With no single diagnostic test and symptoms that are easily confused with a number of other ailments (like rheumatoid arthritis, fibromyalgia, and hypothyroidism), lupus can often take months or even years to diagnose. In an effort to speed up the process and get patients properly diagnosed and treated sooner, scientists have been looking for clues to help doctors differentiate early lupus from other conditions. One possible clue: unexplained fever.
In a recent multi-center trial, whose results were published in the journal Arthritis & Rheumatology, researchers reviewed data on 616 patients who had been referred to one of seven academic centers (in Asia, Europe, North America, or South America) within the previous three years because they were suspected of having lupus. Doctors at the individual centers ultimately diagnosed 389 of the participants with early lupus and 227 of them with a “lupus-mimicking” condition, such as undifferentiated connective tissue disease (UCTD) or Sjögren’s syndrome.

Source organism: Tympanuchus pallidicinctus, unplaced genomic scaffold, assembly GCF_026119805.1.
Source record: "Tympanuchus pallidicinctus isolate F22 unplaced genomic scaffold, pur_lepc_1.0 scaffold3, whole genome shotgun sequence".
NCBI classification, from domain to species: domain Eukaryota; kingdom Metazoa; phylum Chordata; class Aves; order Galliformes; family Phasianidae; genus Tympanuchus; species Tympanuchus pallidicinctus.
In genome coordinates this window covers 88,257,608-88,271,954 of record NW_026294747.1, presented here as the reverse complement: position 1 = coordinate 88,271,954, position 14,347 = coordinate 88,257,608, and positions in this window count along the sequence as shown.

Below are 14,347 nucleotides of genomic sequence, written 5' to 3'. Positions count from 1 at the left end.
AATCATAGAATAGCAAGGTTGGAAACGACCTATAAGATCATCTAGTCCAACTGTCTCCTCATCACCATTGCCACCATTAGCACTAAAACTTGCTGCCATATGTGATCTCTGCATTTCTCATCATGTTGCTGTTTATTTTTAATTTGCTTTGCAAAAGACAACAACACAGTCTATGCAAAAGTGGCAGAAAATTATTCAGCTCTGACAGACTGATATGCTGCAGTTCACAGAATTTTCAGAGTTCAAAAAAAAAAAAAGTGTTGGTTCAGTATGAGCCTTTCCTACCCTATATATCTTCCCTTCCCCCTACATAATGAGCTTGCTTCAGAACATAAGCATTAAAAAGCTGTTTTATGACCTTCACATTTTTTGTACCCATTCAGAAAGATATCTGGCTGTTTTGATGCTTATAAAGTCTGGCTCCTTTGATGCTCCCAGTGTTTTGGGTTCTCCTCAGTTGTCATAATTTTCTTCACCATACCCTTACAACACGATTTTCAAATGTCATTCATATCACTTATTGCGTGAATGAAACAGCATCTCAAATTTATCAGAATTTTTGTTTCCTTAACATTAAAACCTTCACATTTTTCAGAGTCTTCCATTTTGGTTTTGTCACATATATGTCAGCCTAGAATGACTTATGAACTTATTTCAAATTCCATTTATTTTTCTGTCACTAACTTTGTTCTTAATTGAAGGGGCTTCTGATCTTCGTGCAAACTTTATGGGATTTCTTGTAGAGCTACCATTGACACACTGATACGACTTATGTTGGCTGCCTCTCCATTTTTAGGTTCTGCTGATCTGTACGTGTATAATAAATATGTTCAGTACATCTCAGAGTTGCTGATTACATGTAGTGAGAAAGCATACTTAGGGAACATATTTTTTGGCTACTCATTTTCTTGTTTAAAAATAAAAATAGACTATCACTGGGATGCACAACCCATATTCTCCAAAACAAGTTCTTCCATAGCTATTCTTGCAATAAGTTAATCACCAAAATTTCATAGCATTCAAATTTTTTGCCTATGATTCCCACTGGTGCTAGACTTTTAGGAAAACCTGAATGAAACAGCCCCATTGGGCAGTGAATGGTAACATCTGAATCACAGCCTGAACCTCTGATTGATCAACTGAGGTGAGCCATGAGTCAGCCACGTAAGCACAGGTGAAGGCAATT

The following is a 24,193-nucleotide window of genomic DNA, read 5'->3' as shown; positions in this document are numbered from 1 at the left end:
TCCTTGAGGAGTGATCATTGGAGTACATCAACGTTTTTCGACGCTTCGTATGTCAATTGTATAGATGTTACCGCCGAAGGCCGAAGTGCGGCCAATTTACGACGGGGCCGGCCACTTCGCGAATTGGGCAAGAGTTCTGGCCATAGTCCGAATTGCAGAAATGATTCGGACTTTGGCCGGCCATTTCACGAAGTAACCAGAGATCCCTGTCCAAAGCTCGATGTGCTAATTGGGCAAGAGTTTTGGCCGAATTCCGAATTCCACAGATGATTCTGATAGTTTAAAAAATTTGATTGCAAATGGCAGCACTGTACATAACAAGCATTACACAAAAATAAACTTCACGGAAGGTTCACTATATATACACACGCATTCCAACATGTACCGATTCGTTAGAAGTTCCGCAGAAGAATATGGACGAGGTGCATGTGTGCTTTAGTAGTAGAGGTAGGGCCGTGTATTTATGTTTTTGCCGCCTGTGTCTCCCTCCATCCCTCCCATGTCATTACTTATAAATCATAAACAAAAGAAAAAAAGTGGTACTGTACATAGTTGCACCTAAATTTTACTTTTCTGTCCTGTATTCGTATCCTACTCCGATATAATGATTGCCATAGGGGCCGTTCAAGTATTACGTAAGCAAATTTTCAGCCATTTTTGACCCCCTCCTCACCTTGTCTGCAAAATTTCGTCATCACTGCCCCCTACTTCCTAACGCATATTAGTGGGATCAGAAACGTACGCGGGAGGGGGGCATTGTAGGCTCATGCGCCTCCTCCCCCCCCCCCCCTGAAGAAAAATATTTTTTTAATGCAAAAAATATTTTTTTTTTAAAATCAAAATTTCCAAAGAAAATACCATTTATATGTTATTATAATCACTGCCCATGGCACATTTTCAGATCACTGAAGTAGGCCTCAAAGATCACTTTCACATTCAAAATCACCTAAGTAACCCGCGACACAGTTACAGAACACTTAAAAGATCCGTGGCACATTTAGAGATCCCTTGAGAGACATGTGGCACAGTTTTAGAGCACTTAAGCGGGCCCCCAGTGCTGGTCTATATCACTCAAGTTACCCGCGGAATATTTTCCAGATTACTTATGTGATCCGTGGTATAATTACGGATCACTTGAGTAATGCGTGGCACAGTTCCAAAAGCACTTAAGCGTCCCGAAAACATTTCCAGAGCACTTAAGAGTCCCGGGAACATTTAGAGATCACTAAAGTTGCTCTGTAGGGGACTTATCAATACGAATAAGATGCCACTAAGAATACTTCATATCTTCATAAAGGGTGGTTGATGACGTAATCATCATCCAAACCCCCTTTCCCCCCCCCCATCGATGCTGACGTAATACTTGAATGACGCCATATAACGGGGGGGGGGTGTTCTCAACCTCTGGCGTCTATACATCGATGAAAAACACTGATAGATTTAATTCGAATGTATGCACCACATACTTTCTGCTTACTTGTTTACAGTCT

Not surprisingly, people who actually had lupus were more likely to meet several of the 11 standard criteria used to diagnose lupus, such as a butterfly-shaped rash on the face, sensitivity to light, and mouth or skin ulcers. But they were also more likely to have unexplained fever, which is not among the current diagnostic criteria. About 35 percent of the patients diagnosed with lupus had it, versus just 14 percent in the lupus-mimicking group.
Blood tests highlighted some key differences, too, as lupus patients were more likely to test positive for specific antibodies (ANAs, anti-dsDNA, anti-RNP, and antiphospholipid) that are associated with autoimmune disease. People with lupus were also were apt to have a positive Coombs’ test and to have hemolytic anemia, a condition in which the red blood cells are destroyed too quickly.
Members of both groups were equally likely to have a low white blood cell count, low platelet count, or anti-Ro/La antibodies.
“This study is an element in the item generation phase of an ongoing international effort to devise new SLE classification criteria with a focus on early disease,” the authors wrote. What kind of changes might be forthcoming? That’s still to be determined, but the authors of this study noted that when they added fever, hair loss, hypocomplementemia (a lack of proteins in a part of the immune system), and a positive anti-RNP test to the current diagnostic criteria for lupus, “accuracy in classification of patients improved significantly.”